I practised the routine most days and despite it being my first pregnancy, Samuel James made his appearance into the world on the day he was due, after a relatively painfree birth. The early days of motherhood left little time for exercise ,but time and again I would return to the book for a gentle workout before resuming my gym routine.
The book came out again in 1995, 1997 and 1999 when I became pregnant for a second, third and fourth time and between births I would attend the sporadic classes at my local gym. Over the years running began to take over and after completing a couple of marathons and several half-marathons I became plagued with injuries as I hit my 40s.
However, it wasn’t a physical awakening that brought me back to yoga but, rather a mental or spiritual awakening. Last winter I was in a supermarket car park and ended up having a slanging match with a woman over a parking space. When I got home I was full of righteous indignation until my 16-year-old daughter (who was with me at the time) gave me a strange look and said:
“You need to calm down mum. That was embarrassing.”
She was right. I was thoroughly ashamed of myself. I could blame the stress of work and the frantic pace of life with four children but that would be the easy way out. I needed to take control of myself and calm down. The only thing I knew that had a chance of working was yoga. And so I retrieved my well-thumbed 24-year-old book from the shelf and started to practice. And practice. I found a few yoga classes to try out and I began to practice every day at home. Sometimes for just 5 minutes, other times for up to 90 minutes a day. After 48 years on this planet I have to say nothing comes closer to giving me a sense of peace and calm than yoga. And the physical benefits are great too. I am more flexible than I was in my 20s, I can stand on my head for five minutes at a time and I sleep like a baby.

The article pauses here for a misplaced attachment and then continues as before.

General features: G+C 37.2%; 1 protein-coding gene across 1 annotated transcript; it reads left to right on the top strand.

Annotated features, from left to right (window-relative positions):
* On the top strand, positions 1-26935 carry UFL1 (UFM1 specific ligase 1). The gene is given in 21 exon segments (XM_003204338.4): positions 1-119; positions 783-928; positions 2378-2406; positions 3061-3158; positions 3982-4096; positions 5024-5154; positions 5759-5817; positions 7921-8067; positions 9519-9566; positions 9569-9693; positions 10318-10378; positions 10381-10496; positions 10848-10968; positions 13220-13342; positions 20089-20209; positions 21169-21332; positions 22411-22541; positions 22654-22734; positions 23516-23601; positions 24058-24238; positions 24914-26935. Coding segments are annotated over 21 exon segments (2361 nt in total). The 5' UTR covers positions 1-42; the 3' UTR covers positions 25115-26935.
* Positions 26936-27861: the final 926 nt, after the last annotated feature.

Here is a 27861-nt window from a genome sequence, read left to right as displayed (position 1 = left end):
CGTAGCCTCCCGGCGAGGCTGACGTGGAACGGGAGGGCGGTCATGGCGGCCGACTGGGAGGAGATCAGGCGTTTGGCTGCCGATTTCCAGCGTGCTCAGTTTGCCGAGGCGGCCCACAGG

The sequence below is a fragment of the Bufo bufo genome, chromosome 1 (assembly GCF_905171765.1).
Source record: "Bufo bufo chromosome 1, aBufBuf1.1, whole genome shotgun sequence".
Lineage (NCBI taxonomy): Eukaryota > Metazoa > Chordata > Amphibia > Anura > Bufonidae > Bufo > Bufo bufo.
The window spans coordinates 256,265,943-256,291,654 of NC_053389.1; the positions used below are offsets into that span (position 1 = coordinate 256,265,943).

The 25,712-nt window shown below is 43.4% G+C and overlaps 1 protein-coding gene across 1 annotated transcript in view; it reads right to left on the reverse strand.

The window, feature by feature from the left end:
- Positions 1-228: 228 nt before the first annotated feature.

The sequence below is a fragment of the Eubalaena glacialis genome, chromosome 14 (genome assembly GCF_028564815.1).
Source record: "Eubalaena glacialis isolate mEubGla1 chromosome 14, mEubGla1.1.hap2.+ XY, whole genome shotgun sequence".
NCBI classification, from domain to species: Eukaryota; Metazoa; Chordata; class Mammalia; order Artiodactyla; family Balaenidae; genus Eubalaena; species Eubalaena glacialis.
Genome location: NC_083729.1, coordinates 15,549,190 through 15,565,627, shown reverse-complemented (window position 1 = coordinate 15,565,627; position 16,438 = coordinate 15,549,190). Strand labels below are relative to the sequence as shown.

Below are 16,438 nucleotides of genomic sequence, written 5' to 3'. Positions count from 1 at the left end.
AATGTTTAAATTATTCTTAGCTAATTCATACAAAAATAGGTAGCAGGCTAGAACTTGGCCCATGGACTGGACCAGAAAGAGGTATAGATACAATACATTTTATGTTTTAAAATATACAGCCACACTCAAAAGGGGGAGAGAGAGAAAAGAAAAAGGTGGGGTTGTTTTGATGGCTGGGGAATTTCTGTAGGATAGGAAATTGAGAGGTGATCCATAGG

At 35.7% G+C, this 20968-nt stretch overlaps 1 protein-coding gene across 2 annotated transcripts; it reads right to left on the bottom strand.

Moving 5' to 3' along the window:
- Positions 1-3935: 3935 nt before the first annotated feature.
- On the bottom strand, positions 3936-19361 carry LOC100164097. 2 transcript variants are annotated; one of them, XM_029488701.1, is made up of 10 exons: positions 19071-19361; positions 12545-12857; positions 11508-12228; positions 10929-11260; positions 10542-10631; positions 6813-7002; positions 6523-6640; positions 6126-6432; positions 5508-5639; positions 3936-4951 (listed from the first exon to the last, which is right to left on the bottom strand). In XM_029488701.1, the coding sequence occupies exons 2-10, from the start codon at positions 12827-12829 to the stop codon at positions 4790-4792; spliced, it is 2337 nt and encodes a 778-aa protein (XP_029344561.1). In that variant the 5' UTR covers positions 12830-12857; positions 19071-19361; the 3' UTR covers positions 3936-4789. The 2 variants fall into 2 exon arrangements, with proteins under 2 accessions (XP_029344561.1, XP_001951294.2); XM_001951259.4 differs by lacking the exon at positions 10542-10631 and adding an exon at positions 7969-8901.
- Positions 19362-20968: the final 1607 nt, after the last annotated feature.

The next step of my journey is to share those benefits with as many people as I can. Which is why I trained to become a yoga teacher in 2014. 
Wherever this next part of my journey takes me I will be able to take the lessons of the last 20 years with me: breathe, stay focused and practice being patient.

Keep on Yogging